Hotdogs: the Montreal and New York taste test

It was fun to bring Montreal food insider Katerine Rollet into the world of hotdogs. Her refined palate is more accustomed to the culinary masterpieces she unearths in her home town, and she has the impeccable judgment that a food-illiterate like me can only admire. But, for a moment in New York and a moment farther north, she decided to come down to my level and explore the world of hotdogs.

Katerine and I formulated a fun plan. When she was in New York last month, we met for a hotdog at Chelsea Papaya, on West 23rd Street and Seventh Ave. This is one of many hotdog-and-papaya joints in the city, and I chose it because of the contrast with the surrounding neighborhood. Who would think to grab a dog in one of the trendiest parts of Manhattan? The restaurants in Chelsea are beyond impressive, which made a great backdrop for our experiment. Two days later, in Montreal’s Plateau neighborhood (a French Canadian cousin to Chelsea), we’d meet again for a local dog – this time at Mont-Royal Hot Dog. In the end, we’d compare notes on our respective blogs.

The major difference between New York and Montreal – or, specifically, their hotdoggeries – is style. In Manhattan, the dogs are grilled, and the roll may be warmed on the grill briefly before preparation, but the dog itself is the main event. Montreal boils its hotdogs, but what it does with everything else is most impressive. This is something I’ve noticed elsewhere outside the United States, especially in Scandinavia – the dogs are passable, but the surroundings are winners.


The fare at Chelsea Papaya snapped when bitten. It was crisp, with a burst of distinct grilled hotdog flavor unleashed on your taste buds from the instant consumption begins. While some prefer onions or slaw on their dogs, I tend to go with just a little ketchup and mustard at Chelsea Papaya – to enhance the hotdog without concealing its flavor.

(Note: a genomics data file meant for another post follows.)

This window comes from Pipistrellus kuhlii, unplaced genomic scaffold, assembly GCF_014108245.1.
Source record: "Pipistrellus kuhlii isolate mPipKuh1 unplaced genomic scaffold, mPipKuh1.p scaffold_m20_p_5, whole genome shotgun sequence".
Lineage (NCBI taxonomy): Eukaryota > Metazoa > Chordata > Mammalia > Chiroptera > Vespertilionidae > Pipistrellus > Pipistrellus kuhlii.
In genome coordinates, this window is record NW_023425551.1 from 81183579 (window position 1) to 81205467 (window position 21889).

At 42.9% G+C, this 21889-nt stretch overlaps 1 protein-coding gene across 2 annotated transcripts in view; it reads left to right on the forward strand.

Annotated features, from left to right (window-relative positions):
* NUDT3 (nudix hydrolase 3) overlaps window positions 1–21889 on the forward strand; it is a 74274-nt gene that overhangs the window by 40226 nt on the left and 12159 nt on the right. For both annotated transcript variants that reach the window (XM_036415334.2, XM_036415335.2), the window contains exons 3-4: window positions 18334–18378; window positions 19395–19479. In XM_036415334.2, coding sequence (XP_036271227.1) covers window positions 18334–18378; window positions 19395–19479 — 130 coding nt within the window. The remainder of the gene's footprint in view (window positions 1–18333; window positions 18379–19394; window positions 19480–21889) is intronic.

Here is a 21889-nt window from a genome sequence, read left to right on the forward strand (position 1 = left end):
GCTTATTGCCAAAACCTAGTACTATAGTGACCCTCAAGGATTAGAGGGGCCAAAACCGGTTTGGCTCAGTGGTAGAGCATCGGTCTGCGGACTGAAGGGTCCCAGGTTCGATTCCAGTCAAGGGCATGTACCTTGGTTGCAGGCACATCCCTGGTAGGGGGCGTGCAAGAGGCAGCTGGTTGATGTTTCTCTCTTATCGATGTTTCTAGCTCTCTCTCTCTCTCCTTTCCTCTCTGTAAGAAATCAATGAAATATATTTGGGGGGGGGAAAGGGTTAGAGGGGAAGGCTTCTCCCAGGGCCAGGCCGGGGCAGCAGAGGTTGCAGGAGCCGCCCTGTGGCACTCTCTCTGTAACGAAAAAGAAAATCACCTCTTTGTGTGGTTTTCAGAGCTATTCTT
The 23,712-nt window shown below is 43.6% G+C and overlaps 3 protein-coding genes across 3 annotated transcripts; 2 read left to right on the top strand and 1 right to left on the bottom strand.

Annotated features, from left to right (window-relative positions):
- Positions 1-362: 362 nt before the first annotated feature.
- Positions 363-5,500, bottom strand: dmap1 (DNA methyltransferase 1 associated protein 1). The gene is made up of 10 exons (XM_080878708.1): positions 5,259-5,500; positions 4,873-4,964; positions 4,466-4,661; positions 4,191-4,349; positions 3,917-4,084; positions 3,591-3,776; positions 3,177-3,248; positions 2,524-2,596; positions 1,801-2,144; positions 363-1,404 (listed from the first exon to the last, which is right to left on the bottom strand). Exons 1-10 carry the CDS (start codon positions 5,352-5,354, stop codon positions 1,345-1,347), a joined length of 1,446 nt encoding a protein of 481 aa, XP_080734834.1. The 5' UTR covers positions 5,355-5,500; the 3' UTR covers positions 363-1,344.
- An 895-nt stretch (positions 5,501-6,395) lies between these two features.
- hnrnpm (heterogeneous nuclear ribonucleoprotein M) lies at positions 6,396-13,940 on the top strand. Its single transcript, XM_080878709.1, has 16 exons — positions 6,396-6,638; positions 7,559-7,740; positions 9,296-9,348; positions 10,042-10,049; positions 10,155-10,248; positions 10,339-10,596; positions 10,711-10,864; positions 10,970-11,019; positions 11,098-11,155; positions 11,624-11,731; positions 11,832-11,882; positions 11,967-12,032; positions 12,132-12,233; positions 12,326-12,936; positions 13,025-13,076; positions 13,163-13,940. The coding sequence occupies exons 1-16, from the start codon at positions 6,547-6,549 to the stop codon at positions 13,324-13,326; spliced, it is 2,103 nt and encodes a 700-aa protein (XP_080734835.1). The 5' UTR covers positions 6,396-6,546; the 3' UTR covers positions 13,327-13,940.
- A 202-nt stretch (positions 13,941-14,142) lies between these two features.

Mont-Royal’s dogs were at a slight disadvantage, being steamed instead of grilled. Steamed dogs do come across a tad on the bland side, making the ketchup and mustard more important to the experience. Yet, if you adopt the local style for “dressing” a hotdog, the entire experience changes.

Yes, “dressing.”

Order a hotdog “all dressed,” and you’ll receive it with coleslaw, chopped onion and mustard, with the fresh slaw providing the feeling of crispness missing in plain boiled hotdogs. A complexity of flavor results that uses the hotdog as the canvas rather than the masterpiece. The other aspect of the Montreal hotdog that shouldn’t be missed is the toasted roll. Again, you get the crispy feel, but the warmth is also important. There’s nothing worse than cold soggy bread (which happens, sometimes, with hotdog rolls) – this will never happen when you order your hotdog “toasted.”

The dog shops in Manhattan would be wise to offer a toasted roll, though it’s probably impossible to do so, given the number of people places like Chelsea Papaya serve every day.

As we navigated the hotdog world, I have to admit that I let Katerine go down a road that couldn’t end well. While at Chelsea Papaya, she decided to mix in her mouth a bite of hotdog and a sip of the papaya drink for which these establishments are known. Sometimes two good things aren’t good together, as you’ll see in the video. (Sorry about that, Katerine!)

So, who wins?

Well, in the interest of maintaining friendly Canadian-American foodie relations, I won’t say which is better. But, I will tell you that when I head up to Montreal, I’ll definitely end every hotdog order with, “toasted and dressed” – there’s no other way to put a few back up there.Disclosure: Tourisme-Montreal picked up the tab for this trip, but my views are my own.